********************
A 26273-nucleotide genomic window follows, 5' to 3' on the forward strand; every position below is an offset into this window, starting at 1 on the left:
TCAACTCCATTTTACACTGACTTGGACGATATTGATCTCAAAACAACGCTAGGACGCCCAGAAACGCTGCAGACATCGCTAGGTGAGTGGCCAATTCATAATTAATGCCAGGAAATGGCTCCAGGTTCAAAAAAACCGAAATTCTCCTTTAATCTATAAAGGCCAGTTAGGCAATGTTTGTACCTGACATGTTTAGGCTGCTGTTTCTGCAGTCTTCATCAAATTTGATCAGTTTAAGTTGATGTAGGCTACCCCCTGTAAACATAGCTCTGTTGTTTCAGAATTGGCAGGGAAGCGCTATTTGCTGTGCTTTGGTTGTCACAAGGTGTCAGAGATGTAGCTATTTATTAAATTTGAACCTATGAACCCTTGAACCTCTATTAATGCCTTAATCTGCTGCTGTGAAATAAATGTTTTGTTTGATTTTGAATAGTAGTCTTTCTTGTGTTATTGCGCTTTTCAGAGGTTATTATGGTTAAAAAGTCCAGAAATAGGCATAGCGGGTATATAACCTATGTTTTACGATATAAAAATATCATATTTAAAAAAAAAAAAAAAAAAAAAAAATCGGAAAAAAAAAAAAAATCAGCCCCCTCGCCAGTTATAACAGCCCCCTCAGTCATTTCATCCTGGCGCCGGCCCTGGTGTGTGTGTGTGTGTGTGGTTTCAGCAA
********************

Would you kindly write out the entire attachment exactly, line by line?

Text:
A 26273-nucleotide genomic window follows, 5' to 3' on the forward strand; every position below is an offset into this window, starting at 1 on the left:
TCAACTCCATTTTACACTGACTTGGACGATATTGATCTCAAAACAACGCTAGGACGCCCAGAAACGCTGCAGACATCGCTAGGTGAGTGGCCAATTCATAATTAATGCCAGGAAATGGCTCCAGGTTCAAAAAAACCGAAATTCTCCTTTAATCTATAAAGGCCAGTTAGGCAATGTTTGTACCTGACATGTTTAGGCTGCTGTTTCTGCAGTCTTCATCAAATTTGATCAGTTTAAGTTGATGTAGGCTACCCCCTGTAAACATAGCTCTGTTGTTTCAGAATTGGCAGGGAAGCGCTATTTGCTGTGCTTTGGTTGTCACAAGGTGTCAGAGATGTAGCTATTTATTAAATTTGAACCTATGAACCCTTGAACCTCTATTAATGCCTTAATCTGCTGCTGTGAAATAAATGTTTTGTTTGATTTTGAATAGTAGTCTTTCTTGTGTTATTGCGCTTTTCAGAGGTTATTATGGTTAAAAAGTCCAGAAATAGGCATAGCGGGTATATAACCTATGTTTTACGATATAAAAATATCATATTTAAAAAAAAAAAAAAAAAAAAAAAATCGGAAAAAAAAAAAAAATCAGCCCCCTCGCCAGTTATAACAGCCCCCTCAGTCATTTCATCCTGGCGCCGGCCCTGGTGTGTGTGTGTGTGTGTGGTTTCAGCAA